In his welcoming remarks at opening plenary, GPF International President, Mr. James Flynn noted that the convention would focus on global, regional and local issues, guided by the need for moral and innovative leadership in public affairs and civic life. He called for a shared commitment to develop strategies for resolving the critical divisions and persistent poverty and underdevelopment that afflict much of the human family.
The conference was pampered with motivating speeches by former Philippine President Gloria Arroyo and former Guatemala President Vincio Cerezo who both served as co-chairs of the international Host Committee.
Delivering the keynote address, Global Peace Foundation Founder and Chairman Dr. Hyun Jin Preston Moon emphasized the growing influence and economic dynamism of the Pacific Rim and Southeast Asia, and more broadly the importance of the southern hemisphere in the twenty-first century.
Calling the Philippines, “my second home in Asia,” and reminding the assembly that Manila hosted GPF’s first Global Peace Convention in 2009, he movingly paid tribute to the Philippines national motto: Maka-Diyos, maka-tao, maka-kalikasan, at maka-bansa, “For the love of God, people, nature and country.”
Recognizing that such an uplifting ideal did not well describe contemporary world affairs, Dr. Moon said that the convention theme, “Moral and Innovative Leadership: New Models for Peace and Development” was timely and relevant not only in the context of the United Nations campaign to achieve the Sustainable Development Goals by 2030 but in the human quest “for genuine peace based on liberty, individual rights and just governance.”
“The year 2016 was certainly one of considerable turmoil, challenge and change,” the GPF chairman said.
“Failed top down models and the status quo are giving way to the rise of populist movements that champion the concerns of those who feel left out or overrun in rapidly changing social landscapes.
“We urgently need a unifying vision; we need to recognize the vital importance of the self-evident, transcendent truths that define our common humanity; and we need to build consensus around shared values to undergird the creation of vibrant, prosperous, ethical societies.
Dr. Moon then presented the case of the divided Korean peninsula, and the threat the division posed not only to the South, but to Asia and the world. Referencing his recent book Korean Dream, he cited three major prerequisites to realizing the dream of one united Korea.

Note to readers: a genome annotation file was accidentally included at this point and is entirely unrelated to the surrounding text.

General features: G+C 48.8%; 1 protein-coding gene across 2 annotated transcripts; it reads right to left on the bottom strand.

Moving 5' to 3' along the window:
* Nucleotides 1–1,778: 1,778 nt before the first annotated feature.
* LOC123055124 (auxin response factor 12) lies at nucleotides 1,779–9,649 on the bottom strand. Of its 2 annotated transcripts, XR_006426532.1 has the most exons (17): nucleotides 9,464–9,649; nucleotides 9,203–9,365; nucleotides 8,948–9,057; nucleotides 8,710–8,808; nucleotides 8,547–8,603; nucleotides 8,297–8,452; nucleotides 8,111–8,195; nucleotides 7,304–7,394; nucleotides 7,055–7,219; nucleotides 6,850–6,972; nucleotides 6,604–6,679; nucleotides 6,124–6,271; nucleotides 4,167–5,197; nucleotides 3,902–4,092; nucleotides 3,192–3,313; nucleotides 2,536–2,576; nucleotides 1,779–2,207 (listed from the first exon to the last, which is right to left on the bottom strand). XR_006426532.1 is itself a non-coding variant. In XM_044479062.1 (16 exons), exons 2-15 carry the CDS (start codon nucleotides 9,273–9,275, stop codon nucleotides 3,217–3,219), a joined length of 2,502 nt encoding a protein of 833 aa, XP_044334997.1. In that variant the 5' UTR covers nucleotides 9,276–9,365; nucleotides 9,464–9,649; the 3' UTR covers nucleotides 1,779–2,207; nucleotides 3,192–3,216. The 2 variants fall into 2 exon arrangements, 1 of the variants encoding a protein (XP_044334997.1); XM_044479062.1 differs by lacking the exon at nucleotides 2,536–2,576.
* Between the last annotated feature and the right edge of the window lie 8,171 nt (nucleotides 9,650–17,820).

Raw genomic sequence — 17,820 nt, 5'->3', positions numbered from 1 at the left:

First, shared vision based on universal principles, specifically the historic ethic familiar to all Koreans, called Hongik Ingan.
Second, the extended family as a fundamental institution providing order, stability and continuity in human relations.
And third, a welcoming spiritual environment, which he credited to Korean society and heritage, enabling Koreans to invite and adopt all the major religious traditions from around the world. Significantly, he added, “religion was not separate from governance but, instead, informed it.”
He also observed that a bottom-up approach which tapped into the self-reliant spirit and community resilience of the Korean people to building national identity, was essential to South Korea’s rise from abject poverty after the Korean War. “Civil society organizations can serve as important catalysts for change,” he noted, adding that technology and social media could ignite the spark of freedom in repressive societies like North Korea.
Thanking the many grass roots leaders who have invested in community impact programs, Dr. Moon concluded, “This seventh Global Peace Convention reflects the most promising models of peace and development forging a greater force for good that can transform the thunderclouds of warring tensions around us to a new era uplifting our common humanity. Let us unleash this renaissance of character, service, enterprise, scholarship and peace for the good of our world.”